The second fact was, that this recall had never been the ground of any complaint. His position had been made painful to the last degree; and he held in his hand the letter which he had addressed to the noble Lord at the period of his recall—taking no exception—making no complaint—and expressing, he might almost say, gratitude to the noble Lord. He had not at that time reason to suspect that the noble Lord was about to abandon the measures which he had adopted; nor was it till many months after that he brought forward in a public manner his former charges, having been now again satisfied of their truth by the acts of the noble Lord, or by circumstances which had come to his know- ledge in the interval. His recall had thus nothing on earth to do with the charges; but the noble Lord had been the first to make charges against him. The noble Lord had attempted to fasten upon him this very complaint; he had industriously taken every means to ruin his character, to disqualify him as a witness against himself. The noble Lord on a former occasion had read a lengthy extract from a correspondence which had passed between the noble Lord, Mr. Backhouse, and himself; and which had been inserted at various times in the newspapers. He appealed to that correspondence as affording the proof on the second of the two points which he had mentioned. He called upon the noble Lord to lay that correspondence on the table of the House. The noble Lord could not pretend any injury to the public service, since it had been already printed. The noble Lord could not complain of being taken unawares, for every line of it on his side had been written for publication; but in case the noble Lord refused, he would read to the House a short extract, which would show the character of the grievances which he had against the noble Lord:— TO Mr. J. BACKHOUSE. July 20, 1838. That my letter is founded on any such assumption, is wholly groundless. It was as positively put by me, and as clearly understood by Lord Palmerston, as any proposition could be, that I made no complaint or objection whatever to my recall from Constantinople; but that I claimed—that I demanded—justice and redress for injury inflicted on me by the withholding of charges made by the Ambassador—by the false statements made at the interview itself—by the dissemination of calumny from official sources—and by the official sanction given to the insertion of paid libels in the public press. He had now shown that the insinuation of motives of the noble Lord was utterly incompatible with the facts; that his charges had been made before his appointment to office; that a change in the conduct of the noble Lord had induced him to abandon those charges; that they were not resumed at his removal from office, but at a subsequent period, and in consequence of other acts; that his course had been consistent and the same; that what he had said at the beginning he had said at the end; and he now called upon the noble Lord either to retract the insinuations to which he had given utterance on Wednesday last, or to lay upon the table of the House the correspondence to which he had referred.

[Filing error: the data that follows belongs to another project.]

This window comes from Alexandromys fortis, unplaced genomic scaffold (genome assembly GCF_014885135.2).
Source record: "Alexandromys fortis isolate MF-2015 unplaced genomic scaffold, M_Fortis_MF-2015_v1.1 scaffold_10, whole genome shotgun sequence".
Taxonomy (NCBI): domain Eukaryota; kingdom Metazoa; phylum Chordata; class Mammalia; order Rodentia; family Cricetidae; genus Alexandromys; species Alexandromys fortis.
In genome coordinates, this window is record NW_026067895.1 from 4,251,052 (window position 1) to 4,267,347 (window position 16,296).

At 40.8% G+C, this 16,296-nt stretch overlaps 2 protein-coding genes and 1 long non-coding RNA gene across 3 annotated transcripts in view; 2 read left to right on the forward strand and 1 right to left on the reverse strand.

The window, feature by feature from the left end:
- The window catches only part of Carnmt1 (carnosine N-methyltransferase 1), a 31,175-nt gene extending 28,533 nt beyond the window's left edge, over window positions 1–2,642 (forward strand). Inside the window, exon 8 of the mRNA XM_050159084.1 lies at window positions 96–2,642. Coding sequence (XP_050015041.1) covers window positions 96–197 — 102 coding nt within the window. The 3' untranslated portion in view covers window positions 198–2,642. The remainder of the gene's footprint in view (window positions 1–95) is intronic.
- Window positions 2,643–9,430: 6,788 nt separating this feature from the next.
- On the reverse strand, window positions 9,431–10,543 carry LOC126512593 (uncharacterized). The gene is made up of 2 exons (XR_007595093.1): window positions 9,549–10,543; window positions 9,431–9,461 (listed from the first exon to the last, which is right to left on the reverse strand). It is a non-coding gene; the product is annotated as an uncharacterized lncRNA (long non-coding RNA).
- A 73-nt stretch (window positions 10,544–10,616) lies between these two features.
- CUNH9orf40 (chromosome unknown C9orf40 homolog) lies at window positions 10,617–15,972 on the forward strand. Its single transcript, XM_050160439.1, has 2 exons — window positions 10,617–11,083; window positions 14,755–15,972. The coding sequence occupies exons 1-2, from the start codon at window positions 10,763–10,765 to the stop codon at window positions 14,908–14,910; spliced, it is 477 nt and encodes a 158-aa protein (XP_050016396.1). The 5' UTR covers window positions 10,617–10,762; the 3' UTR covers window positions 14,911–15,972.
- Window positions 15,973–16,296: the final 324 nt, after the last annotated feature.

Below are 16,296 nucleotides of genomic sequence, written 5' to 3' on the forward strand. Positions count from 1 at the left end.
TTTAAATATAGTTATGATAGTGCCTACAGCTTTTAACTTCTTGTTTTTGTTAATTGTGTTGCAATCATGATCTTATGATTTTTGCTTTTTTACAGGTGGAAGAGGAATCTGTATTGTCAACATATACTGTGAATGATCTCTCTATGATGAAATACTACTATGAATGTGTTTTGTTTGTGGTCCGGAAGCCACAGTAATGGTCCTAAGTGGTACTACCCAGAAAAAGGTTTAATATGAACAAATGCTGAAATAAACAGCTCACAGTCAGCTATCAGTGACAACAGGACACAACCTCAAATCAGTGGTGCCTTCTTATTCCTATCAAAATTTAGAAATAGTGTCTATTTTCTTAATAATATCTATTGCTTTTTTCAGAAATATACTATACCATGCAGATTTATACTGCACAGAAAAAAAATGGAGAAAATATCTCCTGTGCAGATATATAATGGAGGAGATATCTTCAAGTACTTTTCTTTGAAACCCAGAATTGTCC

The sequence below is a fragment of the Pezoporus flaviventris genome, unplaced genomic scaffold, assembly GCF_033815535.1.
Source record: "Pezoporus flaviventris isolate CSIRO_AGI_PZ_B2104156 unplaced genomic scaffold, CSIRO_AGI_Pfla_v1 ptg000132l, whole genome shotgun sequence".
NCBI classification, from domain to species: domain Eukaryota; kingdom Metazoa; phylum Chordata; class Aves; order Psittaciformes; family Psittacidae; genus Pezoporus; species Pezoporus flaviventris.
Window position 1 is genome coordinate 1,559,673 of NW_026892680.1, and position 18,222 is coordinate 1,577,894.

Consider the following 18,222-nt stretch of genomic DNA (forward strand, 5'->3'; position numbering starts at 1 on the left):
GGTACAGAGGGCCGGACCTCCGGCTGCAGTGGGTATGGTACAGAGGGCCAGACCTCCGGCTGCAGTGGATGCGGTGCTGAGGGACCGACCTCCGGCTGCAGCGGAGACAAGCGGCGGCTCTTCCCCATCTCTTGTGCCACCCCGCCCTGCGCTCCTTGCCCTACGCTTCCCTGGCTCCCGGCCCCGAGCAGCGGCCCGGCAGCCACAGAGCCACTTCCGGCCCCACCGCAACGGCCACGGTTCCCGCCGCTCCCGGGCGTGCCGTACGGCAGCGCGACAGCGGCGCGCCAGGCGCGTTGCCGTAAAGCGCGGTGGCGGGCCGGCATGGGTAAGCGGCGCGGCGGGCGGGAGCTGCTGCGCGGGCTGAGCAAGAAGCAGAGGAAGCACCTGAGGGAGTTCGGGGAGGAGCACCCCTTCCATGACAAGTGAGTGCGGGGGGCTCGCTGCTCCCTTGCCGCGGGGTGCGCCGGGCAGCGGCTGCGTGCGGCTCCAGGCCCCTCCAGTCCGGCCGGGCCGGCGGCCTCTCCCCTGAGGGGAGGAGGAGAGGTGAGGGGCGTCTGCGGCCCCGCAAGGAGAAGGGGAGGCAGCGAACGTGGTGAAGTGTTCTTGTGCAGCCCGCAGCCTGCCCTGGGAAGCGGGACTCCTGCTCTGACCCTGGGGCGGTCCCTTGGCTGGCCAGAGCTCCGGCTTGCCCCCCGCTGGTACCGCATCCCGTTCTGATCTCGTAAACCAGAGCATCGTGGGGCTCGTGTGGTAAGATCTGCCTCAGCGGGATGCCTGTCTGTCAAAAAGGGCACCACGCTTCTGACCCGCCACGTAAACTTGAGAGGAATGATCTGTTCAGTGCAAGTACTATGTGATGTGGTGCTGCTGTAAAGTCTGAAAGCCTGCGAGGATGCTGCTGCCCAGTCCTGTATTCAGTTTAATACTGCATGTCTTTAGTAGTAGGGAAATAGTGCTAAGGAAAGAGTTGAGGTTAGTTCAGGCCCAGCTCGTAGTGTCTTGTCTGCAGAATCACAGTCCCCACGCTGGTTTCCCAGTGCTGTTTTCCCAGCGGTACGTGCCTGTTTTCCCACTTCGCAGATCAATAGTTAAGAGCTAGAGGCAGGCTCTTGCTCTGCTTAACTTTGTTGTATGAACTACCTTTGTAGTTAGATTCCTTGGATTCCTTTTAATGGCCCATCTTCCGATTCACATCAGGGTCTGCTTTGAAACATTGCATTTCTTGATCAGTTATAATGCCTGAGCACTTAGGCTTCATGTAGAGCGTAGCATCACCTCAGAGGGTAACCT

I own I did state the other day, that it was my impression—an impression very much corroborated by the statement which the hon. Gentleman himself made on the last occasion in this House—that his removal from office had inspired him with his opinion regarding my conduct. I think the hon. Member said, on a former occasion, that even at the moment when he was recalled, he believed I had recalled him for the furtherance of certain views, and that he thought he had been made a sacrifice to forward his own views of general policy. I have, I confess, that impression on my mind—it may be wrong, or it may be right; but I shall have no objection to lay on the table the letters to which the hon. Gentleman alludes—almost all of them, I believe, were published in the newspapers. With regard to what he now states—that from the first time we came in contact we were in conflict—the hon. Member himself has said, that at the time when he accepted the appointment offered him, he did so because he was convinced, not that he concurred with me, but that I concurred with him. It would appear, then, that an official conflict between two persons connected with each other is not a very hostile collision. The hon. Member says, he thought I concurred with him at the time he accepted the appointment; he has also said that he thought I concurred with him at the time I removed him. That was a long period; and therefore there must be some exception to the assertion that from the first time we were in contact we were in conflict. And the hon. Gentleman will not say, I am sure, that if he thought at the time he accepted office that my views of policy were such as he condemned, he would have accepted office under a person of whose views he did not approve. He has said, that even before I appointed him I had endeavoured to undermine him in public opinion; but I have never attempted to undermine him. I certainly must say, though it may cast some imputation on my own friends, that I was told at the time of the appointment I had done an injudicious act; but believing at the time I made a proper appointment, I maintained it, and the hon. Gentleman went out.